This brief report provides a summary of the most recent Luxembourg tax developments that currently affect and will be affecting real estate practitioners throughout 2017.

Tax reform proposal 2017 – abolition of lease registration requirement

On 26 July 2016, the Luxembourg government presented to Parliament bill of law n°7020 to implement the 2017 tax reform previously announced in February 2016. Once enacted into law, it will amend two laws in order to abolish the mandatory requirement to register leases, subleases and subrogation of leases. These include the amended law of 13 June 1984 on the review of certain legal provisions on registration, succession and stamp fees, as well as the amended law of 23 December 1913 on the revision of the law on taxes levied by the Luxembourg Registration and Estates Department (Administration de l’Enregistrement et des Domaines).

Although there is a legal requirement to register leases (and subleases) within three months of their signature date, over the past few decades, the registration procedure has sometimes been omitted. Consequently, the government aims to abolish this mandatory requirement. Voluntary registration of leases will, however, still be possible for those who wish to assign a defined record date to a lease.

The abolition of this requirement may put an end to the long and fierce discussions that sometimes arise between sellers and buyers in the case of asset deals.

Sale of immovable property – extraordinary taxation on capital gains

The law dated 29 June 2016 provides that, from 1 July 2016 until 31 December 2017 (i.e. a period of 18 months), the net revenue deriving from the sale of immovable property, which solely occurs two years after its initial acquisition or creation and held in the context of the taxpayer’s private wealth management (natural person), shall be considered as extraordinary taxable income in accordance with article 131, 1st paragraph, letter d) of the law on Income Tax.

Capital gains realized on the sale will then be taxed at a reduced rate of 12.8%, which is a quarter of the global rate applicable to natural persons with a taxable base over EUR 150,000 in tax class 1 (EUR 300,000 in tax class 2) in 2016:

[(40% x 1.09) ÷ 4] + 1.4%¹ + 0.5%² = 12.8%

¹ “Contribution dépendance”
² “impôt d’équilibrage”

As of 1 January 2017, if the announced creation of the new income tax scales of 41% (over EUR 150,000 in tax class 1) and 42% (over EUR 200,000 in tax class 2) and the abolition of the impôt d’équilibrage of 0.5% are voted in, the quarter of the maximum global rate would amount to 12.845% for a taxable base over EUR 200,000 in tax class 1 (over 400,000 in tax class 2).

These temporary measures aim to encourage the placement of land and housing on the market. They will be limited to transactions carried out on privately held, built or to be built, immovable property. Taxpayers seeking to benefit from this extraordinary tax regime must ensure that their contemplated transactions meet the requirements defined by the law.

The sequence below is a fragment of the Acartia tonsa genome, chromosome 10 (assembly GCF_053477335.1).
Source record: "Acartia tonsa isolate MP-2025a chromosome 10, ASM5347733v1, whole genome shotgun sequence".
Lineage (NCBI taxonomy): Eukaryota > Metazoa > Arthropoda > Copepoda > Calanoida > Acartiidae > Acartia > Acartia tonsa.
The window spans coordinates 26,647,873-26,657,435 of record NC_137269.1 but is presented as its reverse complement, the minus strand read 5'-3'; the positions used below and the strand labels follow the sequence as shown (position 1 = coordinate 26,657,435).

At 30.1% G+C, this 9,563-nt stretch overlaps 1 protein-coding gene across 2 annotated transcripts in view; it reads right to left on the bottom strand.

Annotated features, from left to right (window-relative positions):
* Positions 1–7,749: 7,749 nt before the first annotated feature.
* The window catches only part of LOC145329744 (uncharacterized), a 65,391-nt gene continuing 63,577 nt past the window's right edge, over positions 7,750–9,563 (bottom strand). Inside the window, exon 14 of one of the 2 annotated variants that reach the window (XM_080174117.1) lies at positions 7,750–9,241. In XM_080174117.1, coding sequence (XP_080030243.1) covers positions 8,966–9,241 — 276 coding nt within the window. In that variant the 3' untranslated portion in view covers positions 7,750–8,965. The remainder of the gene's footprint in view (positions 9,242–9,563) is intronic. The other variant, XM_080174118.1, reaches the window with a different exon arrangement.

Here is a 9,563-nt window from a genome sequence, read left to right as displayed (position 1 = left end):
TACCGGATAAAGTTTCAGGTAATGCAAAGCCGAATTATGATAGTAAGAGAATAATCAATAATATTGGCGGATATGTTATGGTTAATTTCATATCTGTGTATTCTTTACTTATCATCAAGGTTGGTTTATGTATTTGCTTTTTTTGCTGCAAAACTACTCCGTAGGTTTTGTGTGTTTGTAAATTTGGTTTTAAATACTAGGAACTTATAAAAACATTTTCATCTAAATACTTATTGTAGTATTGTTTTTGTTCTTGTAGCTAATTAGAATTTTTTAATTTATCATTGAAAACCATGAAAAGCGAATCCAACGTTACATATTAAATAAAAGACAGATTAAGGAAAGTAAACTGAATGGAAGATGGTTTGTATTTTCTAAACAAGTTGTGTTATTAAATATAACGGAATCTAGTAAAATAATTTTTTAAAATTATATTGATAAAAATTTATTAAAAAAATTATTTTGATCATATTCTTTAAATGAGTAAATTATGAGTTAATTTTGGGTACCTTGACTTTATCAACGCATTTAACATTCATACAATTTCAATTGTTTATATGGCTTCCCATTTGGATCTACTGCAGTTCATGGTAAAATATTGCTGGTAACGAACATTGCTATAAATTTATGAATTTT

Localization of real estate services and VAT

As from 1 January 2017, the latest provisions of the EU Regulation CE n°1042/2013 shall enter into force. These provisions clarify the notions of “immovable property” and “supply of services connected with immovable property” to ensure their common interpretation and treatment within the European Union.

According to article 47 of the EU Directive 206/112, the supply of services connected with immovable property is deemed to be localized at the location of the immovable property. This is an exception to the general principal of localization of supply of services. However, the lack of definition of these two key notions resulted in numerous disputes triggering differences of application incompatible with the proper functioning of the common market.

In order to solve this issue, the Regulation now provides that the notion of immovable property encompasses not only “any specific part of the earth, on or below its surface, over which title and possession can be created; any building or construction fixed to or in the ground […] which cannot be easily dismantled or moved” but also “any item that has been installed and makes up an integral part of a building or construction without which the building or construction is incomplete such as doors, windows, roofs, staircases and lifts;” and “any item, equipment or machine permanently installed in a building or construction which cannot be moved without destroying or altering the building or construction.” In addition, the notion of supply of services connected with immovable property is defined as concerning the services presenting a sufficiently direct connection with the said property, which is in particular the case “where they are derived from an immovable property and that property makes up a constituent element of the service and is central to, and essential for, the services supplied;” and “where they are provided to, or directed towards, an immovable property, having as their object, the legal or physical alteration of that property.”

In practice, the Regulation extends the scope of the notion of supply of services connected with immovable property to include some services which have previously been excluded. Some of the services that will be included as of 1 January 2017 will be:

  • Surveying and assessing the risk and integrity of immovable property.
  • Legal services on the transfer of ownership titles, such as notarial deeds and sale and purchase agreements.

Since VAT will be frequently levied according to the location of the immovable property, real estate professionals should review their service offering to comply with the newly established obligations.